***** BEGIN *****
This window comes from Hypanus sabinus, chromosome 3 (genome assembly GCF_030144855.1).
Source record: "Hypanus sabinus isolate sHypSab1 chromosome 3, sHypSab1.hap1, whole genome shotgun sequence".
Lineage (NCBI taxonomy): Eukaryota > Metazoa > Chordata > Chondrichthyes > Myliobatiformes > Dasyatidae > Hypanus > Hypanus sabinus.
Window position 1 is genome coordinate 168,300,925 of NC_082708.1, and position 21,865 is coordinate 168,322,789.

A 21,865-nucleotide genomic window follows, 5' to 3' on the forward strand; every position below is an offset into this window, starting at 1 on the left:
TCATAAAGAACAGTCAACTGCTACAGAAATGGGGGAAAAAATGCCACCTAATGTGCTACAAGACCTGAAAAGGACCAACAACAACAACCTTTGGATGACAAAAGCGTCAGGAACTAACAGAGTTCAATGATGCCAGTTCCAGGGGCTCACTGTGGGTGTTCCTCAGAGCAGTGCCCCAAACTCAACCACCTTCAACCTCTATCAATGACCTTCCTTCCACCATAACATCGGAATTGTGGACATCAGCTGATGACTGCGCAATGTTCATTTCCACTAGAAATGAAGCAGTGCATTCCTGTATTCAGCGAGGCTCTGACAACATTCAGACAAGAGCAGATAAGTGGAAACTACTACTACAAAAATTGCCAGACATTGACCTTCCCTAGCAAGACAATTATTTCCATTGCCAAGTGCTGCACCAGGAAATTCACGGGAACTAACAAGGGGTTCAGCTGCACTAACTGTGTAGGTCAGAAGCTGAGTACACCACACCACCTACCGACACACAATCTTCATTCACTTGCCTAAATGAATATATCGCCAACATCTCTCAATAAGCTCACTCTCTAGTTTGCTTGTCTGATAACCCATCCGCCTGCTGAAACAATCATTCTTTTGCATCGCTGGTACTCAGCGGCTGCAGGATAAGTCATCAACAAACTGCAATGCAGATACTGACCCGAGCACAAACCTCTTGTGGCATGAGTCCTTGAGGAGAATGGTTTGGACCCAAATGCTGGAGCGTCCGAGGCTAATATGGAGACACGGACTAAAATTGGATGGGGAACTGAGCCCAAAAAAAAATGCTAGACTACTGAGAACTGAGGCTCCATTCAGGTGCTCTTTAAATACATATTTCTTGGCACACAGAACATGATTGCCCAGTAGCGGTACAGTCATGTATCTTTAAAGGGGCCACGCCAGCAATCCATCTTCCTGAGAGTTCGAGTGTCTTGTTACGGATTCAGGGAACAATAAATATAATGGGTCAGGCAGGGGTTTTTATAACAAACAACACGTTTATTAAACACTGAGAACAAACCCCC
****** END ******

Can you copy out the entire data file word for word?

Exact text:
This window comes from Hypanus sabinus, chromosome 3 (genome assembly GCF_030144855.1).
Source record: "Hypanus sabinus isolate sHypSab1 chromosome 3, sHypSab1.hap1, whole genome shotgun sequence".
Lineage (NCBI taxonomy): Eukaryota > Metazoa > Chordata > Chondrichthyes > Myliobatiformes > Dasyatidae > Hypanus > Hypanus sabinus.
Window position 1 is genome coordinate 168,300,925 of NC_082708.1, and position 21,865 is coordinate 168,322,789.

A 21,865-nucleotide genomic window follows, 5' to 3' on the forward strand; every position below is an offset into this window, starting at 1 on the left:
TCATAAAGAACAGTCAACTGCTACAGAAATGGGGGAAAAAATGCCACCTAATGTGCTACAAGACCTGAAAAGGACCAACAACAACAACCTTTGGATGACAAAAGCGTCAGGAACTAACAGAGTTCAATGATGCCAGTTCCAGGGGCTCACTGTGGGTGTTCCTCAGAGCAGTGCCCCAAACTCAACCACCTTCAACCTCTATCAATGACCTTCCTTCCACCATAACATCGGAATTGTGGACATCAGCTGATGACTGCGCAATGTTCATTTCCACTAGAAATGAAGCAGTGCATTCCTGTATTCAGCGAGGCTCTGACAACATTCAGACAAGAGCAGATAAGTGGAAACTACTACTACAAAAATTGCCAGACATTGACCTTCCCTAGCAAGACAATTATTTCCATTGCCAAGTGCTGCACCAGGAAATTCACGGGAACTAACAAGGGGTTCAGCTGCACTAACTGTGTAGGTCAGAAGCTGAGTACACCACACCACCTACCGACACACAATCTTCATTCACTTGCCTAAATGAATATATCGCCAACATCTCTCAATAAGCTCACTCTCTAGTTTGCTTGTCTGATAACCCATCCGCCTGCTGAAACAATCATTCTTTTGCATCGCTGGTACTCAGCGGCTGCAGGATAAGTCATCAACAAACTGCAATGCAGATACTGACCCGAGCACAAACCTCTTGTGGCATGAGTCCTTGAGGAGAATGGTTTGGACCCAAATGCTGGAGCGTCCGAGGCTAATATGGAGACACGGACTAAAATTGGATGGGGAACTGAGCCCAAAAAAAAATGCTAGACTACTGAGAACTGAGGCTCCATTCAGGTGCTCTTTAAATACATATTTCTTGGCACACAGAACATGATTGCCCAGTAGCGGTACAGTCATGTATCTTTAAAGGGGCCACGCCAGCAATCCATCTTCCTGAGAGTTCGAGTGTCTTGTTACGGATTCAGGGAACAATAAATATAATGGGTCAGGCAGGGGTTTTTATAACAAACAACACGTTTATTAAACACTGAGAACAAACCCCC